How to change mindsets benefits of ecological and equitable

Comments

Transcription

How to change mindsets benefits of ecological and equitable
How to change mindsets towards the
benefits of ecological and equitable
models of sustainable food production
and consumption in the UK?
Julia Wright
Industrial versus Ecological Paradigms
Industrial
•Focus on individual farm
components
•Intensive use of external
inputs
•Monocultures
•Simple uniformity
•Yield maximisation over
the short term
Ecological
• Focus on whole farm system
•Knowledge intensive, on-farm
synergies
•Polycultures, agro-biodiversity
•Location-specific complexity
•Yield optimisation over the
long term
The challenge of moving from the industrial to the
ecological paradigm
 The need for “ecological literacy”
 Beyond agribusiness – underlying fears of the
industrialised mindset
Ecological literacy – simply a matter of education?
Ecological literacy is the ability to understand the natural systems that make life on
earth possible. To be ecoliterate means understanding the principles of organisation of
ecological communities (i.e. ecosystems) and using those principles for creating
sustainable human communities.
This means a need for:
1. More evidence and information
2. An educational paradigm focussing on holism, systems thinking, sustainability
and complexity
3. Bringing ecological economics to the fore. “All education is environmental
education… by what is included or excluded we teach the young that they are
part of or apart from the natural world.” (David Orr).
...or a lack of separation? (agriculture v. environment)
Understanding the fears behind the industrialised
mindset
The goal of ecological literacy is “built on the recognition that the disorder of ecosystems
reflects a prior disorder of mind”. David Orr
Research and interviews with over 400 Cubans in the food and farming sector (Wright,
2009) revealed:
•No private sector in Cuba therefore NO CORPORATE INTERESTS
•High level of industrialisation – obsessive focus on increasing yields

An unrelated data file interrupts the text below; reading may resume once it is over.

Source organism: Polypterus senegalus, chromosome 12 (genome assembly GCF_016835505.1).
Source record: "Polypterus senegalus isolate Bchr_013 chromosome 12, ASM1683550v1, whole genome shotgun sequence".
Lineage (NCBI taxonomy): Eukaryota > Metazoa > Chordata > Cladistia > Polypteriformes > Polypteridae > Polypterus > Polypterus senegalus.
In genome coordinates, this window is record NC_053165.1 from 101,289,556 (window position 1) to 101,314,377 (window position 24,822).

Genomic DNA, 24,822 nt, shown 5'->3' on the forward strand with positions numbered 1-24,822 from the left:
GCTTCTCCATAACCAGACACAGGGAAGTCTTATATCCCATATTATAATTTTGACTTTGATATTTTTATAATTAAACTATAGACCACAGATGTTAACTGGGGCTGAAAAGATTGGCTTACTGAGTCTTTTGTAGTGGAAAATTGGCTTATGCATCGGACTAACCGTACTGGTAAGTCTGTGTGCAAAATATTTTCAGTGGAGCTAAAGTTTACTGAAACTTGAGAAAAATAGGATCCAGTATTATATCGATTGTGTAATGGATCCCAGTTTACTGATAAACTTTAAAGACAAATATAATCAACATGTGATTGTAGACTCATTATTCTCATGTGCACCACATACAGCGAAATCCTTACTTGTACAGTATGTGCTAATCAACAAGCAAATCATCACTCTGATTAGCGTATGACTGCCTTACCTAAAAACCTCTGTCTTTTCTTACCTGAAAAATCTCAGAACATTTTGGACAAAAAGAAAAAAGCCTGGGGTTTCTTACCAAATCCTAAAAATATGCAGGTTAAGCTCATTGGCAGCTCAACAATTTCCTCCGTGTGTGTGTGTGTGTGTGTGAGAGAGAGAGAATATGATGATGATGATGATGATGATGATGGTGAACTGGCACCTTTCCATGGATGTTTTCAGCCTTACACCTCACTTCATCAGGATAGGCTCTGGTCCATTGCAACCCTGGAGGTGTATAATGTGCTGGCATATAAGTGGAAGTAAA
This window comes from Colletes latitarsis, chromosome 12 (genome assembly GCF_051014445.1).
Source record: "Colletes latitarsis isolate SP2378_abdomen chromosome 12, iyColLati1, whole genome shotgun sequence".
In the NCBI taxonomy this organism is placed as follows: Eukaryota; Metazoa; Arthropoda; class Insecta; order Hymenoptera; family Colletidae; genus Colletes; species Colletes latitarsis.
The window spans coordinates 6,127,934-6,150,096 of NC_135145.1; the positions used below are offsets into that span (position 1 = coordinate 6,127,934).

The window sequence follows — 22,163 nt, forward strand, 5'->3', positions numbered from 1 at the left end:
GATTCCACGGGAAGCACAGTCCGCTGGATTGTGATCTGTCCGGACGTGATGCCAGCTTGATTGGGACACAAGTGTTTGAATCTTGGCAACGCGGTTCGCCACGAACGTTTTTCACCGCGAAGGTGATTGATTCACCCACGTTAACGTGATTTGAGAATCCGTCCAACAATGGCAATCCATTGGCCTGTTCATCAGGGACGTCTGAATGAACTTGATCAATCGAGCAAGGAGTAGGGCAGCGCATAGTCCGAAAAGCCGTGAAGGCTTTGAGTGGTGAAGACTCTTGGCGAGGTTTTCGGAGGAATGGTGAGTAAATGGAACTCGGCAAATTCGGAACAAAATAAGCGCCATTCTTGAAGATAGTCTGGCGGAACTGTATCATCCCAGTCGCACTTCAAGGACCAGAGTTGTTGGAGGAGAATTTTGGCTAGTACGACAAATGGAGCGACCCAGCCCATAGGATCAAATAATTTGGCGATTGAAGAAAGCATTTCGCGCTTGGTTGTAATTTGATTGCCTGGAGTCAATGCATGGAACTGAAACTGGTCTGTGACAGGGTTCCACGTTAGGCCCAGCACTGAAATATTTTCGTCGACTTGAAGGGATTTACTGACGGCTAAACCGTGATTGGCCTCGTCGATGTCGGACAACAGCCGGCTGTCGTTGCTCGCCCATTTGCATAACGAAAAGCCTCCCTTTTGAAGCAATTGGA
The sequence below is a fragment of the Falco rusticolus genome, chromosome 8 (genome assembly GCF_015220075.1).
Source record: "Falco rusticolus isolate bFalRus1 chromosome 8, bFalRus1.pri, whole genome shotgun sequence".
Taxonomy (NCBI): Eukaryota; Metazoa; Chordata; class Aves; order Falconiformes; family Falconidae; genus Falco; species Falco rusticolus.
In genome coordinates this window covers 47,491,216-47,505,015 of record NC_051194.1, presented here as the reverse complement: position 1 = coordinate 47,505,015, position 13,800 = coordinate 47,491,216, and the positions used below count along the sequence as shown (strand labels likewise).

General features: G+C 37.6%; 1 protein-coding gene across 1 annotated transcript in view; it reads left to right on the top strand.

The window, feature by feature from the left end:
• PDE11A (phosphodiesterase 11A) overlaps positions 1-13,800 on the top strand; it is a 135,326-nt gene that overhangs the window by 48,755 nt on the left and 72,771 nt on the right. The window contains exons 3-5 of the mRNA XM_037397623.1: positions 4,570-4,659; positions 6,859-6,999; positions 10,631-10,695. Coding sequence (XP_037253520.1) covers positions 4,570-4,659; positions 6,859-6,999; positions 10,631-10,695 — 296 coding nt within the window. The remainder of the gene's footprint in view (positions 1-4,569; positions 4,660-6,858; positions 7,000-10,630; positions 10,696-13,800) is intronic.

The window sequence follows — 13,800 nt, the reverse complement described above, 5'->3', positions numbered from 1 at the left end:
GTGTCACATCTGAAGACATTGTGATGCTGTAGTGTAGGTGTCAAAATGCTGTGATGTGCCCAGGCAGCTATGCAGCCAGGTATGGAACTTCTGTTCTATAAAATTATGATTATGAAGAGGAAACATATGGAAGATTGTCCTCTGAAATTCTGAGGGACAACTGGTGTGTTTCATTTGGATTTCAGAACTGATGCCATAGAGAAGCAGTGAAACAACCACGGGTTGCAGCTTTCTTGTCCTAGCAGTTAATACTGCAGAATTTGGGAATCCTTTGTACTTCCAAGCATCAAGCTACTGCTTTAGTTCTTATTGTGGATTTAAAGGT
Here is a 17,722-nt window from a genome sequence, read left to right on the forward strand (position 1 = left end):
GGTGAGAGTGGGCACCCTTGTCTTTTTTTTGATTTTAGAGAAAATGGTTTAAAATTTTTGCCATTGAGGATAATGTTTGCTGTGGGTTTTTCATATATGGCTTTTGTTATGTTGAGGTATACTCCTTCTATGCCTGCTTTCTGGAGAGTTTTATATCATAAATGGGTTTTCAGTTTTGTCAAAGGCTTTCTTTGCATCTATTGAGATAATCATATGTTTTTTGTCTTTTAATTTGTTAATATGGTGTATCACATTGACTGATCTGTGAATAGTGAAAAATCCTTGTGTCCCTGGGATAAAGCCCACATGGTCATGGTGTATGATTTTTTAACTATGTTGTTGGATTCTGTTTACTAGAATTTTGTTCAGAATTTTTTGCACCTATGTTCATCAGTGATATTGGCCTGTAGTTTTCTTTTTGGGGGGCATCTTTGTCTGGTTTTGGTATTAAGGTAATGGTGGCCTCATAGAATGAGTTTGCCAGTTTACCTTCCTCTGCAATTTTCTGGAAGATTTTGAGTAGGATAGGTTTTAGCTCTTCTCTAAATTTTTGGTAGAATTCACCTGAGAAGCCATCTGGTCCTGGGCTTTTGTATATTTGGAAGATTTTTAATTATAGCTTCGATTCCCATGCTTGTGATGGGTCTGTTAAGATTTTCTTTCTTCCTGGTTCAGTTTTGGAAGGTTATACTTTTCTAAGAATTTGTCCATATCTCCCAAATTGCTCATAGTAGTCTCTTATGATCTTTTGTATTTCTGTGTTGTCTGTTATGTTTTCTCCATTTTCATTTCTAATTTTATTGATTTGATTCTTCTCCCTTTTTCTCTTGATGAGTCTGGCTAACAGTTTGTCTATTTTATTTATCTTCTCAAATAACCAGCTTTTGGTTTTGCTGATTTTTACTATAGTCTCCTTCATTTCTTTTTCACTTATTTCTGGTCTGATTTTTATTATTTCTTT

•Misperceptions and lack of logic around the ability of ecological production to perform
(in the face of scientific evidence)
•Underlying fears around a lack of food/starvation, and around loss of control over
nature/farmers and subsequent chaos.
“The industrialised mindset is the underlying psychological state that drives the
development of technologies – including GM - in the absence of evidence of their
efficacy”
Using eco-psychology as a tool for change
•Using the metaphor of oil addiction
•Treating the industrialised mindset – abusive or fearful?
•They realise that they are not alone
•They are respected as human beings with the potential for
change
•They recognise what they have done and are held responsible
for it
•They develop empathy for that which they have harmed
•Guidance comes from someone they respect/look up to
•They learn to understand and control their fears in other ways
•No “us” and “them”
Mainstreaming an Agroecological Approach: Implications for
Farming and Food Systems Worldwide: Policy Briefing Paper based
on a Review of the Literature, by Marco Wibbelmann.
• Of all production approaches, agroecological systems hold the highest
potential to be robust, regenerative and productive
•We already have the knowledge to mainstream agroecology
•Reticence to mainstreaming agroecology is ideologically or politically
driven
Examples of Priority Areas for Change, from the Briefing Paper
Economic Restructuring:•Tie agricultural production to stewardship of ecosystem function
•Avoid certification as a basis for agroecological production
•Develop international agreement on the valuation and incorporation of externalities into markets
Research:•Achieve greater clarity and consensus across the definitions of , and indicators for, agroecology
•Assess best practice for scaling up agroecology in developed and developing economies
•Develop cross disciplinary research between the agroecological, economic and health sectors
Institutions, Support and Extension:•Develop regional agroecological information resources and networks
•Develop agroecological design approaches for locally appropriate strategies
•Incorporate agroecology into education at all levels
Practice – Scaling and Intensification of the Food System:•Scale up the small farm agroecological model and adapt compatable and supportive post harvest systems
•Regionally integrate related non-food sectors such as recycling, sewage processing, to close resource
cycles
•Facilitate the mobilisation of local labour and resources to meet the requirements of the agroecological
sector